This is why I give a very slight edge to Brady in terms of ranking, which I know will go against the grain when compared to everyone else's 2012 fantasy QB rankings.
But who's going to complain about Angelina Jolie or Megan Fox anyway?
The days of Andre Johnson being a first-round fantasy wide receiver are over.
That distinction now belongs solely to Calvin Johnson.
He averaged 15.5 FPPG in 2011 and had the fewest single-digit games of all fantasy WRs.
Calvin is not just dominant; he's also the most consistent.
The Lions, like the Packers and Patriots, are a pass-first team. Unlike the Packers and Patriots, the Lions are more successful running the ball. Even when running back Jahvid Best was lost for the season, Maurice Morris and Kevin Smith stepped in and produced double-digits in five of the nine remaining games.
The Lions ability to run the ball helps keep opposing defenses from keying exclusively on Calvin. And even when defenses do focus on him, he is enough of a beast to often still prevail.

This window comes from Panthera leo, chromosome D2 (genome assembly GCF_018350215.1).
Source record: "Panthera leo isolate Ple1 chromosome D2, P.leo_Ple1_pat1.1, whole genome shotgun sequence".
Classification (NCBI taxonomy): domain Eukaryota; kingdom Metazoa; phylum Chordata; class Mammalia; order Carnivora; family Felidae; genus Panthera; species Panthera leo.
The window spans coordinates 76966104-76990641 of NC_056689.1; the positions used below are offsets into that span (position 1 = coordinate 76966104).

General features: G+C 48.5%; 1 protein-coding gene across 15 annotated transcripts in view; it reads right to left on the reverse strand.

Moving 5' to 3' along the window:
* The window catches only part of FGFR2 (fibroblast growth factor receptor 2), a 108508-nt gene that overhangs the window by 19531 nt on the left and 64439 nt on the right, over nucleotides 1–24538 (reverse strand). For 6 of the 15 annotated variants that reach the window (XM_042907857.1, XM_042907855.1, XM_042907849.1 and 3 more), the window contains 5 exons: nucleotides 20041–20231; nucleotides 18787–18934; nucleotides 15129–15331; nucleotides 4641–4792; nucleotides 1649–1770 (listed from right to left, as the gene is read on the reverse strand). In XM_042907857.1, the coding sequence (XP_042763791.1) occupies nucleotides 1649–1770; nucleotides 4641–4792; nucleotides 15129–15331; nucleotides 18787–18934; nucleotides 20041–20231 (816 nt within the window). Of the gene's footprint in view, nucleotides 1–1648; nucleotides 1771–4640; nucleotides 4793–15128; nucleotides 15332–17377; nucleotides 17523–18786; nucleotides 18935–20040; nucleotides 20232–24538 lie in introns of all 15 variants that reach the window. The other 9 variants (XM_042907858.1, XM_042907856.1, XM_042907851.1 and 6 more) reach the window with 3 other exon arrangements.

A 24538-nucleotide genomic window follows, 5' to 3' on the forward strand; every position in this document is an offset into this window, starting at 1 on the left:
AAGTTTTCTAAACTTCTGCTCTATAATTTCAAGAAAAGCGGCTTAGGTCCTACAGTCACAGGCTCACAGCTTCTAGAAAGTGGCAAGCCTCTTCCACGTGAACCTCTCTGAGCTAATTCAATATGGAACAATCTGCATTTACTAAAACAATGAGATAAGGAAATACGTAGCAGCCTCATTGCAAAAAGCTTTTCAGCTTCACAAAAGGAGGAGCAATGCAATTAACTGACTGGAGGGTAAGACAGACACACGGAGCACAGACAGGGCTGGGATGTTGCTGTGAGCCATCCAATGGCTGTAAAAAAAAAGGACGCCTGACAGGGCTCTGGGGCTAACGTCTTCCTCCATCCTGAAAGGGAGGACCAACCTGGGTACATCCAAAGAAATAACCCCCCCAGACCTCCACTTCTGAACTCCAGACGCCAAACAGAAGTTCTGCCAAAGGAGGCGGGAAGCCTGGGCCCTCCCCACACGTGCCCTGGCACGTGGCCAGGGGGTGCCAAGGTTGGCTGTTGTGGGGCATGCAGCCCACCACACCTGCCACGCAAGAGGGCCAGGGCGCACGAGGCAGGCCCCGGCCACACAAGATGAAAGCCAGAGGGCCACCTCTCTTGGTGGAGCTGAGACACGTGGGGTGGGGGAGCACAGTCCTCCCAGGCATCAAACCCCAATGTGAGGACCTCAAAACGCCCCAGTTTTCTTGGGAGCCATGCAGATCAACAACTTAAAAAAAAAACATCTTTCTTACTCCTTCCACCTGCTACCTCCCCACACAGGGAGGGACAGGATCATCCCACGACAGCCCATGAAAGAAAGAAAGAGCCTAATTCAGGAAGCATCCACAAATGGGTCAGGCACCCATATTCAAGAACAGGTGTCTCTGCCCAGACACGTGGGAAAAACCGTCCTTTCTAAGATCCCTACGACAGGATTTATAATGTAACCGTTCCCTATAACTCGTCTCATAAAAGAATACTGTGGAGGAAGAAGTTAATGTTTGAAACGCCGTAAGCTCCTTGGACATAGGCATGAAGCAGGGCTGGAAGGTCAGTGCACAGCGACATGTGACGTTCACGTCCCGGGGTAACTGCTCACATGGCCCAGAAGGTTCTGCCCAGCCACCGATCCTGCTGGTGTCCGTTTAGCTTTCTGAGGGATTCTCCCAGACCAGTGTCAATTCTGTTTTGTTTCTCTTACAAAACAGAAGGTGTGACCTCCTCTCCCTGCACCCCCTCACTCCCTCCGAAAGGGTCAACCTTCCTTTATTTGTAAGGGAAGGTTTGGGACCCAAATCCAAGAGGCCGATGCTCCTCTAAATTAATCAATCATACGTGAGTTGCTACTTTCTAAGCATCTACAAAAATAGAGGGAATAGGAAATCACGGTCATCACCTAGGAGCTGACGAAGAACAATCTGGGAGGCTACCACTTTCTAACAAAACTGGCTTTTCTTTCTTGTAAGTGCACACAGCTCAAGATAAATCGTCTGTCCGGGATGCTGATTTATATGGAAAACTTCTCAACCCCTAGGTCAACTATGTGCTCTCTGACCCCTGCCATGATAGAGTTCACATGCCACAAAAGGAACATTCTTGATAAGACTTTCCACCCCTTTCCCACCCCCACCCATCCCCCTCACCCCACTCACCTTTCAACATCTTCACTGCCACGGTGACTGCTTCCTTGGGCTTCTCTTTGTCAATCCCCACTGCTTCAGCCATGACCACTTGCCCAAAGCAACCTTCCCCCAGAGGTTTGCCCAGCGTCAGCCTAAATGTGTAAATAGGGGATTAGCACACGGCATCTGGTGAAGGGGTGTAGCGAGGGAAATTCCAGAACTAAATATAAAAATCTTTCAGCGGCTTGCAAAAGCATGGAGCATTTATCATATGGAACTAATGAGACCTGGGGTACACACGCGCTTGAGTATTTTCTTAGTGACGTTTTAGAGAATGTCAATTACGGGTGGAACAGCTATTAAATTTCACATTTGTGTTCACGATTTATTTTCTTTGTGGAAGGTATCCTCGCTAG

Maybe his nickname should be upgraded to Mega-Megatron.
While I am skeptical of whether Calvin will finish as fantasy's No. 1 WR in 2012, there's no question he will finish in the Top 3 and is the only WR worth taking in the first round.
Charles owners will curse me, but injuries are unpredictable. Charles has no history of injury problems.
A home-run threat with any carry and a pretty solid pass-catcher despite a below-average offensive line, he has an additional quality that makes him still a solid RB1—he is the undisputed ball carrier on his team.
The Chiefs proved in 2011 they had no sustaining runner after Charles was out for the year.
If the Chiefs can solidify the QB position, since Cassel has shown to be nothing special, Charles can be a dynamic threat again in 2012 and improve upon his 1,935 combined yards and six total touchdowns from scrimmage in 2010.
Mathews begins the second tier of fantasy RBs, where some questions limit their fantasy ceiling.
Mathews stormed out of the gate with five consecutive double-digit games to start the season, then finished the season with double-digit production in four of the final five games (not including Week 17).
Despite Mike Tolbert lurking in the shadows all season to vulture some carries and touchdowns, Mathews still finished 11th among fantasy RBs with a strong 13.3 FPPG average.
And Mathews added value in PPR leagues, catching 50 balls in 2011 for a 9.1 yards-per-catch average.